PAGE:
Polymerase chain reaction can be useful in tracking CRL across wide geographic environments and among different bacterial populations. Several important examples of this are discussed below. We designed a PCR, referred to here as the intI1-IS26 PCR, with a forward primer (L1) located in the class 1 integrase gene, intI1 and a reverse primer in IS26 (JL-D2). The PCR was designed to screen strains that carried a class 1 integron but lacked the sul1 gene (Figure 2). IS26 was suspected of being responsible for its loss and is likely to be located in close proximity to the 3′-CS (Dawes et al., 2010). The PCR is of epidemiological value because IS26 is increasingly found associated with CRL in multiply antibiotic resistant bacteria. When it was applied to a collection MDR E. coli that carried a class 1 integron but failed to produce positive results with a PCR to amplify the resistance gene cassettes, the intI1-IS26 PCR generated an 848-bp fragment. This fragment comprised the 5′ end of intI1, a dfrA5 resistance gene cassette that encodes resistance to trimethoprim, 24-bp of the 3′-CS and the 3′ end of the transposase gene in IS26. These data confirmed that these strains carried atypical class 1 integrons with truncated 3′-CS. Consistent with this hypothesis all strains positive with the intI1-IS26 PCR were negative for the sul1 gene. Strains positive for the intI1-IS26 PCR also carried features consistent with the presence of Tn21 indicating that the atypical class 1 integrons were associated with a CRL (Dawes et al., 2010). One isolate, strain O6877, was an enterohemorrhagic E. coli (EHEC) O26:H- from an elderly patient with bloody diarrhea in Australia (Bettelheim et al., 2003; Dawes et al., 2010; Venturini et al., 2010). The 848-bp amplicon was generated from an 111-kb MDR IncI1 plasmid (pO26-CRL). Sequence analysis of pO26-CRL showed that it carries blaTEM, aphAI, strAB, sul2, and dfrA5 genes encoding resistance to ampicillin, kanamycin/neomycin, streptomycin, sulfathiazole, and trimethoprim, respectively, and a suite of virulence factors that are known to play an important role in the colonization of the ruminant gastrointestinal tract (Venturini et al., 2010; Eckert et al., 2011). Reports of plasmids carrying combinations of virulence and antibiotic resistance genes are increasing in frequency and pose serious threats to human health (Kingsley et al., 2009; Venturini et al., 2010; Ahmed et al., 2012; Dolejska et al., 2013).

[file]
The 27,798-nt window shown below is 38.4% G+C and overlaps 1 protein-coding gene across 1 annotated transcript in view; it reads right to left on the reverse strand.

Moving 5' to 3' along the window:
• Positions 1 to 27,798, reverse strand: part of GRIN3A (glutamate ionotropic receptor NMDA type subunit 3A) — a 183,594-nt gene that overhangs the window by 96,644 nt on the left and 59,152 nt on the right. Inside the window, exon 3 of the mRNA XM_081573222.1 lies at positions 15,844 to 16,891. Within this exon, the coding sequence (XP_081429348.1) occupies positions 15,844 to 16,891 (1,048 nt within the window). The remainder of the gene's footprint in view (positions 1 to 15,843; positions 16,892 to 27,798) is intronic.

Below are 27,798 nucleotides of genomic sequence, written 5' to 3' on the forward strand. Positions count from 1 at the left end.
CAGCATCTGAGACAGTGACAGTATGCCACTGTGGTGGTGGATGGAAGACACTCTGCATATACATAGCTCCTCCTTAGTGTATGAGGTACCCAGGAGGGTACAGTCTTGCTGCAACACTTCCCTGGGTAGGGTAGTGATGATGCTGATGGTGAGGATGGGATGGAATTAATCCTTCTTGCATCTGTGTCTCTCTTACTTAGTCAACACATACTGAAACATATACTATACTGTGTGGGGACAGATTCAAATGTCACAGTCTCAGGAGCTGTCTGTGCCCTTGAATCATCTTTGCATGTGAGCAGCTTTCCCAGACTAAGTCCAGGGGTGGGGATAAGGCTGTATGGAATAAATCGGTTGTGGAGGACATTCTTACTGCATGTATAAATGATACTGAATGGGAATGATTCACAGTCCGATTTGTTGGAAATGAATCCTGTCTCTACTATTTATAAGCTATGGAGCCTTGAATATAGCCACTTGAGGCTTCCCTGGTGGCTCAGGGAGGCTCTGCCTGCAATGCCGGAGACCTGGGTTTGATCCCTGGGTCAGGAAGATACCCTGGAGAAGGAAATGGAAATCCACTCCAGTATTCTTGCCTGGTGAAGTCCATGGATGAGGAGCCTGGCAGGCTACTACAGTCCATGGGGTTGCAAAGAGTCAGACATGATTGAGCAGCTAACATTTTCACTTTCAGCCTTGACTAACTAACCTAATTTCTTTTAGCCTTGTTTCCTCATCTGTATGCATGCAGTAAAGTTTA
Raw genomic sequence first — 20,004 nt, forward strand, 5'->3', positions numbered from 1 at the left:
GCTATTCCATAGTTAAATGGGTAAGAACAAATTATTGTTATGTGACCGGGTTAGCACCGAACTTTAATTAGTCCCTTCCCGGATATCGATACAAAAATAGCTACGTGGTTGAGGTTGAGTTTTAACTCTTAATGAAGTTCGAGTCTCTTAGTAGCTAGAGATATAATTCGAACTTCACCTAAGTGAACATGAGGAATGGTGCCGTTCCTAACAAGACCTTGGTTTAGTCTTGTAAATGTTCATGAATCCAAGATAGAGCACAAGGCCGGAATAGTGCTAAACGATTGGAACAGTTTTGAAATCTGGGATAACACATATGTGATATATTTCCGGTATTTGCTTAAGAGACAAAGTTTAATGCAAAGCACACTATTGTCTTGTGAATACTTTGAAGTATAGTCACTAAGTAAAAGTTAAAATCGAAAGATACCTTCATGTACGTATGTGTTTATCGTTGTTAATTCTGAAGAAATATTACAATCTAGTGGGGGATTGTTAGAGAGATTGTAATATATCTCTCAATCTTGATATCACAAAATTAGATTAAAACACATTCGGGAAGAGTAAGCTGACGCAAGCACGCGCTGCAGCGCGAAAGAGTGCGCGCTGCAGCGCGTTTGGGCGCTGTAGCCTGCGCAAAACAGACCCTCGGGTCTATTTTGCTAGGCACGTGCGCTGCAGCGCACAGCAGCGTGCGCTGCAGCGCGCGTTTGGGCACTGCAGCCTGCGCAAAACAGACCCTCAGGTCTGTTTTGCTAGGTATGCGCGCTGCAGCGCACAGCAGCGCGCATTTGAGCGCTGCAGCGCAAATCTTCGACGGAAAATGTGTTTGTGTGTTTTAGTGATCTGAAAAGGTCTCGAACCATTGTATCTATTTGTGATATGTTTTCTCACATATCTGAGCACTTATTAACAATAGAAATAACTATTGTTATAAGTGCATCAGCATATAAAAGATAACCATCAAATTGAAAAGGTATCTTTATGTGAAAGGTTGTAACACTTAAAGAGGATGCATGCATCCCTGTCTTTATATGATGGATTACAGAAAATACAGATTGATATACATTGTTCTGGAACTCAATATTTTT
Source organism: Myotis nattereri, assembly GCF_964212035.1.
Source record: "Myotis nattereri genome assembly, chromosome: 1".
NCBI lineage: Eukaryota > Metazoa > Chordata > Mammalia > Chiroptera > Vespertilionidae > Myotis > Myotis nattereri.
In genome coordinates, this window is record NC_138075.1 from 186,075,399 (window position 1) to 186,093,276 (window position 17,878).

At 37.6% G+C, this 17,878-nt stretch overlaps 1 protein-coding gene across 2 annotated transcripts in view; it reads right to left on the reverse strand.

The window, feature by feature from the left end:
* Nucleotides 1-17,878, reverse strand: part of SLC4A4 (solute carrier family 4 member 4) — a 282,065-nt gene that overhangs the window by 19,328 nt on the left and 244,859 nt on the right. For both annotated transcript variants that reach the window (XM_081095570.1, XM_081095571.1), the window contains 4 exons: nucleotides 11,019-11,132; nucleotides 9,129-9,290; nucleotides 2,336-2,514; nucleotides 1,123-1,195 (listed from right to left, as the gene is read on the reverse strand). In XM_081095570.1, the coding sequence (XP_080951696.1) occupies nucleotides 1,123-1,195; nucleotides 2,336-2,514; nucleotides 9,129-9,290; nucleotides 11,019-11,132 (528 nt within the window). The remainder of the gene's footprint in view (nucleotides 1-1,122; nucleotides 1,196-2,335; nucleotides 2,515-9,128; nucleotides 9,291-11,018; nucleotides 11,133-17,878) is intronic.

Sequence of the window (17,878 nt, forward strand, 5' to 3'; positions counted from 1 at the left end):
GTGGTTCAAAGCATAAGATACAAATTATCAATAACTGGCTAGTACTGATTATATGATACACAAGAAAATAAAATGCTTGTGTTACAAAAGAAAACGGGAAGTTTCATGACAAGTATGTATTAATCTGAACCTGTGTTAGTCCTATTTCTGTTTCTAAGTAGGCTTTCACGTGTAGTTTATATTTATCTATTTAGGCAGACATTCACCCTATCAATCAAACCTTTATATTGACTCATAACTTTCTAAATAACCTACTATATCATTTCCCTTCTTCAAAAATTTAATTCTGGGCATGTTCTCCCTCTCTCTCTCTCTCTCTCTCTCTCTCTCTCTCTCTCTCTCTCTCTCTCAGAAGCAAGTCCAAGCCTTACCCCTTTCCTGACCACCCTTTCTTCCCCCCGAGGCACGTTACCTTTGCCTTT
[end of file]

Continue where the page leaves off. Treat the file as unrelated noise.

FIGURE 2. (A) Structure of atypical class 1 integrons found frequently in Australia. A characteristic 848 base-pair long PCR amplicon spanning intI1and IS26 is generated when this structure occurs. The IS26 can be part of composite transposons Tn6026 or Tn6029 (detailed in the inset). (B) Structures found in MDR strains overseas (see Table 1).